Mitigating the exposure of the population to air pollution is one of the biggest worldwide environment and health challenges, since both outdoor and indoor air pollution are recognised as significant risk factors for many diseases, and, above all, since all of us come into contact with harmful pollutants when breathing normally. The severity of the health effects of pollutants depends on several factors, including individual vulnerability (e.g. if you are very young or very old; if you suffer from asthma, allergies or other respiratory diseases etc.) and the level of pollution (or concentration of pollutants) in the air you breathe.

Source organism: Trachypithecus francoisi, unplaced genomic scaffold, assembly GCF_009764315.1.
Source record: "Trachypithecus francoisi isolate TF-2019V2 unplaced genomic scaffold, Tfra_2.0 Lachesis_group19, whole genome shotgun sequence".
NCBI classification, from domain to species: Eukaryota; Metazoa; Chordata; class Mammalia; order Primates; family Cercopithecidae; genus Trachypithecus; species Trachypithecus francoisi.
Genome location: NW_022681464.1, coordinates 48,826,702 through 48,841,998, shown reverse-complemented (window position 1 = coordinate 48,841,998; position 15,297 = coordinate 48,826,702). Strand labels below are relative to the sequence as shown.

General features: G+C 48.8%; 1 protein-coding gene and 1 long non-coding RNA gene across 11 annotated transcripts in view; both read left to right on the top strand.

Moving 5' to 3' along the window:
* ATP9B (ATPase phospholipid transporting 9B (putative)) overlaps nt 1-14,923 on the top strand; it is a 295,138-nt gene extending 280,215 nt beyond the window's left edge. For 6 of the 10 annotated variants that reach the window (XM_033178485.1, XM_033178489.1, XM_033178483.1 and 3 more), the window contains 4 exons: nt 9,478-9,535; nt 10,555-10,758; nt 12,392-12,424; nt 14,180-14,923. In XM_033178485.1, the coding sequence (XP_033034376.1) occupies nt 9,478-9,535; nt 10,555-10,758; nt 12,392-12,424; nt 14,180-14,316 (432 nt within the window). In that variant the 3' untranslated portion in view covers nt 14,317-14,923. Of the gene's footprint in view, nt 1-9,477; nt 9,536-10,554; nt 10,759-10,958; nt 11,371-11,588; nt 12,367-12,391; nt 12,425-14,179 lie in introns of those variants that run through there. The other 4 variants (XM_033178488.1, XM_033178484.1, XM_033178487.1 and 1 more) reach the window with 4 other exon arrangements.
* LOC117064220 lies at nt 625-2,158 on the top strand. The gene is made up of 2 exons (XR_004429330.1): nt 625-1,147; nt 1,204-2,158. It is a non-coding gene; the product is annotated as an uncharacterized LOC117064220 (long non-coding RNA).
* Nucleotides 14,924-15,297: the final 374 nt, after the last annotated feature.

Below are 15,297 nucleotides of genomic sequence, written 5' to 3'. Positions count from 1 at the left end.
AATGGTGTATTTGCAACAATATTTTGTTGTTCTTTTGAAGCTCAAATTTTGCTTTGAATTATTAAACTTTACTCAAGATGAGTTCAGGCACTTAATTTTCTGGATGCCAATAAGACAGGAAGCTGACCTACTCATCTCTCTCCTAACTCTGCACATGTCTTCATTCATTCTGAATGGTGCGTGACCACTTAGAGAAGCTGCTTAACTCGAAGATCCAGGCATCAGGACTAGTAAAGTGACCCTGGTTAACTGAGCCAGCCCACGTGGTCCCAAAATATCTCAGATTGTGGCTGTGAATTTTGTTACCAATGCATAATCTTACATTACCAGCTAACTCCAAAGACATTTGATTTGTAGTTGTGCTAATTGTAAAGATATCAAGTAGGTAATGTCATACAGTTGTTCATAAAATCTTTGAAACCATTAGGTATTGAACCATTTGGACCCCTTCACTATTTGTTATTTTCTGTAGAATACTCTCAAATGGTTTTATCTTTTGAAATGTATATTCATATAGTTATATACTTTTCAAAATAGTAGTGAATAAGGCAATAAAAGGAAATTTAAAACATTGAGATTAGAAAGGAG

Recognising the relevance of air pollution to health, the World Health Organization (WHO), together with many international experts, have provided recommended (safe) levels for the more common pollutants based on many epidemiological studies. These recommendations have been published in several WHO guidelines, together with other scientific data, statistics and other documents on selected topics related to air pollution.
Below is a brief list of WHO guidelines on outdoor and indoor air pollution, along with relevant WHO publications. To find out more, visit the website of WHO Europe.
Health risks of air pollution in Europe (HRAPIE Project). Recommendations for concentration–response functions for cost–benefit analysis of particulate matter, ozone and nitrogen dioxide. Copenhagen: WHO Regional Office for Europe. 2013.
WHO guidelines for indoor air quality: household fuel combustion. Geneva: WHO. 2014